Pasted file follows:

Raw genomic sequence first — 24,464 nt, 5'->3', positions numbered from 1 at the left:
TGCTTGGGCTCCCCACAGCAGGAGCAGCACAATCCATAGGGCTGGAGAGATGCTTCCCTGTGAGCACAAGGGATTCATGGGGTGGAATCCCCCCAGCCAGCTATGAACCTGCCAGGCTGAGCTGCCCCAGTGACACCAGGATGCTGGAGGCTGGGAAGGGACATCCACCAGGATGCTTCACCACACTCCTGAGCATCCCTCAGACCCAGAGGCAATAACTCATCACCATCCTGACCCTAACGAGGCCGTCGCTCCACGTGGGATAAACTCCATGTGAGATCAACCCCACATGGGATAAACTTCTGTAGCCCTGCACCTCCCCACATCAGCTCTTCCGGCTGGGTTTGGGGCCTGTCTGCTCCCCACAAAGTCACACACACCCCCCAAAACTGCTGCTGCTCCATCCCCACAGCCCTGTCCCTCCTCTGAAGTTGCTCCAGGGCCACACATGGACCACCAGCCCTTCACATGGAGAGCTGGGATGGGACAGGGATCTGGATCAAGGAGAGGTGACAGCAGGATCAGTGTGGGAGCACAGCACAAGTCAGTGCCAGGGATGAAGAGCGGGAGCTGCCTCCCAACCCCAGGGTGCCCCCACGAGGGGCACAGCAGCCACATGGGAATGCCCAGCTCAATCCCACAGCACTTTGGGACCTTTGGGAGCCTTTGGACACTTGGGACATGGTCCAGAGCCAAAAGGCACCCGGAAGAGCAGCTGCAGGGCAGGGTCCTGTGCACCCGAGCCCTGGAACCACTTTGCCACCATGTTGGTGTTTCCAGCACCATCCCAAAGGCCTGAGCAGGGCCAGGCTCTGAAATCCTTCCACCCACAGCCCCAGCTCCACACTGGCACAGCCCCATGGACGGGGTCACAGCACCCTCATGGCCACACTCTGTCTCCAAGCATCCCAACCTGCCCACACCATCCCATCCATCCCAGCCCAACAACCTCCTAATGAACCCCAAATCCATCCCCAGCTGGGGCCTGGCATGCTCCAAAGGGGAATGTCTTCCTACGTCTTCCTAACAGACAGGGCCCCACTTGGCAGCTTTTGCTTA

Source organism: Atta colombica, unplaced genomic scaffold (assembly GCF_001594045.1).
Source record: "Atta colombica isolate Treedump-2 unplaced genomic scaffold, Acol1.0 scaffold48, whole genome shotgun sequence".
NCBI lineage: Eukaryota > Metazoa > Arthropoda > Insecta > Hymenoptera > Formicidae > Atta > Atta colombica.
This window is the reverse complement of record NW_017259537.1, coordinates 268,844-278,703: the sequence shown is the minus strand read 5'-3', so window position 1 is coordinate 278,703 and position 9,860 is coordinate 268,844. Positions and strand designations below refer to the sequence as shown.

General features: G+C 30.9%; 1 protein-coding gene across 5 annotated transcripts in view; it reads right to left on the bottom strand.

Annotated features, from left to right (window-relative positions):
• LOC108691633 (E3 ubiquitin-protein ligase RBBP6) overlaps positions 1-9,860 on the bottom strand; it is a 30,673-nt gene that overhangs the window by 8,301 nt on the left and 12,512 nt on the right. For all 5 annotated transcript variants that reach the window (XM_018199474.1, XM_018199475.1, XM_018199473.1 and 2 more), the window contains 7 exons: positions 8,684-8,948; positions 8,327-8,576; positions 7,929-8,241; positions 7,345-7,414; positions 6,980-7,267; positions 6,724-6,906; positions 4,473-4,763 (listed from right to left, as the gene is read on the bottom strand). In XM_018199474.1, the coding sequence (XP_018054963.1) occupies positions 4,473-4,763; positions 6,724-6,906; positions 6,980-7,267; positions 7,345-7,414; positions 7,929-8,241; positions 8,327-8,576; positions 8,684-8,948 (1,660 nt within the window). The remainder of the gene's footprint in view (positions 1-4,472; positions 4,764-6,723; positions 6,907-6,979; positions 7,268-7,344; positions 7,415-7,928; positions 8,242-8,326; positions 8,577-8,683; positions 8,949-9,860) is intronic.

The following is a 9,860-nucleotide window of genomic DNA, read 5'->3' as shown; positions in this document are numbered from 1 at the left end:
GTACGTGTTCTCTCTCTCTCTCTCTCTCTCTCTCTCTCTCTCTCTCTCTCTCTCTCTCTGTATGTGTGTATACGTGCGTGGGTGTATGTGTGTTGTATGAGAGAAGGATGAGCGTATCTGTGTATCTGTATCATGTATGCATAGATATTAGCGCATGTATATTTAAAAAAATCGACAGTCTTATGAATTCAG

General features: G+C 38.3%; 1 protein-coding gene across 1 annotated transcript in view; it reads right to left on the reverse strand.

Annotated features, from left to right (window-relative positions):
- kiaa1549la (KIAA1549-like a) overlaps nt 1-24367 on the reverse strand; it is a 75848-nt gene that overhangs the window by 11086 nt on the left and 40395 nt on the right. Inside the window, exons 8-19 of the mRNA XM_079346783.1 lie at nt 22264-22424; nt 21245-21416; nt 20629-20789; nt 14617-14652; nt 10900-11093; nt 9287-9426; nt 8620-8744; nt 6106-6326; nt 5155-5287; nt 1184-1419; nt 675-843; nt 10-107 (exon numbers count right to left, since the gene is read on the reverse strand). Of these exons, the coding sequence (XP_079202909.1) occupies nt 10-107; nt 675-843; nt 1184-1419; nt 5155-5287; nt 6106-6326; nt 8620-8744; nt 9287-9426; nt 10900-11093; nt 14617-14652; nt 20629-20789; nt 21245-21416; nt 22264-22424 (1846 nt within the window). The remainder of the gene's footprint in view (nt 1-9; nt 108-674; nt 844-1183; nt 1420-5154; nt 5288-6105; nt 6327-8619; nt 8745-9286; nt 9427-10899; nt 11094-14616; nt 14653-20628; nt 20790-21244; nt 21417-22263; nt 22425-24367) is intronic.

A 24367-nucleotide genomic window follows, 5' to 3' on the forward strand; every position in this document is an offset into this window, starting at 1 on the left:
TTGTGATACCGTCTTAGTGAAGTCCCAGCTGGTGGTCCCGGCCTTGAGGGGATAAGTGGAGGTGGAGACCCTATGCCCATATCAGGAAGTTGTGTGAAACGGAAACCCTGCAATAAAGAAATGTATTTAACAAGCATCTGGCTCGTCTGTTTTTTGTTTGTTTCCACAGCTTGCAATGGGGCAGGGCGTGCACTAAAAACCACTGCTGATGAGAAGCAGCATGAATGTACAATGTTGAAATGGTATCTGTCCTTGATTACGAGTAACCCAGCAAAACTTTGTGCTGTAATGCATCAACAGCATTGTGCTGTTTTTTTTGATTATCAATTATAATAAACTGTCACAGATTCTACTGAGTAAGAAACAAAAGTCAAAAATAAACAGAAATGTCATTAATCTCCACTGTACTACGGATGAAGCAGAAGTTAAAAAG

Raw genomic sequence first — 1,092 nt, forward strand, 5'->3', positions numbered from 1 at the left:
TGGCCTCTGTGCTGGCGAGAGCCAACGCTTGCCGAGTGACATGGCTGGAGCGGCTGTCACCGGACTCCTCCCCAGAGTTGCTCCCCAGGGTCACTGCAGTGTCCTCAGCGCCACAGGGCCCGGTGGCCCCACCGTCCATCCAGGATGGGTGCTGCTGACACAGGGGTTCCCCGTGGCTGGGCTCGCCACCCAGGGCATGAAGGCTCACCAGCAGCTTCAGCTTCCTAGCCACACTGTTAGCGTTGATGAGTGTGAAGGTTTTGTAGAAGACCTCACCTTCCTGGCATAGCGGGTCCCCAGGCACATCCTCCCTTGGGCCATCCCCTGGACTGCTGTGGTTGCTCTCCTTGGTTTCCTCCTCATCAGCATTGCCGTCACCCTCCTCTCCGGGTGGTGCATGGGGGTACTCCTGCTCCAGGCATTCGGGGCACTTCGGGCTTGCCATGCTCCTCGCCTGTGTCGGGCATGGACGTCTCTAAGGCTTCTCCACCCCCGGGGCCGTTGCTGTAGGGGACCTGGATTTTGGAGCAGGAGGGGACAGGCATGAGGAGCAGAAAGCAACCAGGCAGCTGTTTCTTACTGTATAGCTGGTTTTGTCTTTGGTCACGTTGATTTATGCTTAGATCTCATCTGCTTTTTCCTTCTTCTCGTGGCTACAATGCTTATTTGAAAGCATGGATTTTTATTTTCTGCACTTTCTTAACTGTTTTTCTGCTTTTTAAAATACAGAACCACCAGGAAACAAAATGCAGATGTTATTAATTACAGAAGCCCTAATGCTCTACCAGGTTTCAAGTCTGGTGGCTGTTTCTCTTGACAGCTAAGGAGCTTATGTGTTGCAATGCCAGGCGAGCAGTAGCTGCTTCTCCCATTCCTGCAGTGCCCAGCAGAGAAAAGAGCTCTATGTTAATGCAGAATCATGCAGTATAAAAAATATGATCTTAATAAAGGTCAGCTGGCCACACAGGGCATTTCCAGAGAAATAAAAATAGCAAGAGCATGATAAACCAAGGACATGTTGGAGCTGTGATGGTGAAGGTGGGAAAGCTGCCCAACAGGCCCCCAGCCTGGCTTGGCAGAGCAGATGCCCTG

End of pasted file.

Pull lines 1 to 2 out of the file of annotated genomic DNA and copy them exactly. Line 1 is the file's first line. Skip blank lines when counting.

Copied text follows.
Raw genomic sequence first — 24,464 nt, 5'->3', positions numbered from 1 at the left:
TGCTTGGGCTCCCCACAGCAGGAGCAGCACAATCCATAGGGCTGGAGAGATGCTTCCCTGTGAGCACAAGGGATTCATGGGGTGGAATCCCCCCAGCCAGCTATGAACCTGCCAGGCTGAGCTGCCCCAGTGACACCAGGATGCTGGAGGCTGGGAAGGGACATCCACCAGGATGCTTCACCACACTCCTGAGCATCCCTCAGACCCAGAGGCAATAACTCATCACCATCCTGACCCTAACGAGGCCGTCGCTCCACGTGGGATAAACTCCATGTGAGATCAACCCCACATGGGATAAACTTCTGTAGCCCTGCACCTCCCCACATCAGCTCTTCCGGCTGGGTTTGGGGCCTGTCTGCTCCCCACAAAGTCACACACACCCCCCAAAACTGCTGCTGCTCCATCCCCACAGCCCTGTCCCTCCTCTGAAGTTGCTCCAGGGCCACACATGGACCACCAGCCCTTCACATGGAGAGCTGGGATGGGACAGGGATCTGGATCAAGGAGAGGTGACAGCAGGATCAGTGTGGGAGCACAGCACAAGTCAGTGCCAGGGATGAAGAGCGGGAGCTGCCTCCCAACCCCAGGGTGCCCCCACGAGGGGCACAGCAGCCACATGGGAATGCCCAGCTCAATCCCACAGCACTTTGGGACCTTTGGGAGCCTTTGGACACTTGGGACATGGTCCAGAGCCAAAAGGCACCCGGAAGAGCAGCTGCAGGGCAGGGTCCTGTGCACCCGAGCCCTGGAACCACTTTGCCACCATGTTGGTGTTTCCAGCACCATCCCAAAGGCCTGAGCAGGGCCAGGCTCTGAAATCCTTCCACCCACAGCCCCAGCTCCACACTGGCACAGCCCCATGGACGGGGTCACAGCACCCTCATGGCCACACTCTGTCTCCAAGCATCCCAACCTGCCCACACCATCCCATCCATCCCAGCCCAACAACCTCCTAATGAACCCCAAATCCATCCCCAGCTGGGGCCTGGCATGCTCCAAAGGGGAATGTCTTCCTACGTCTTCCTAACAGACAGGGCCCCACTTGGCAGCTTTTGCTTA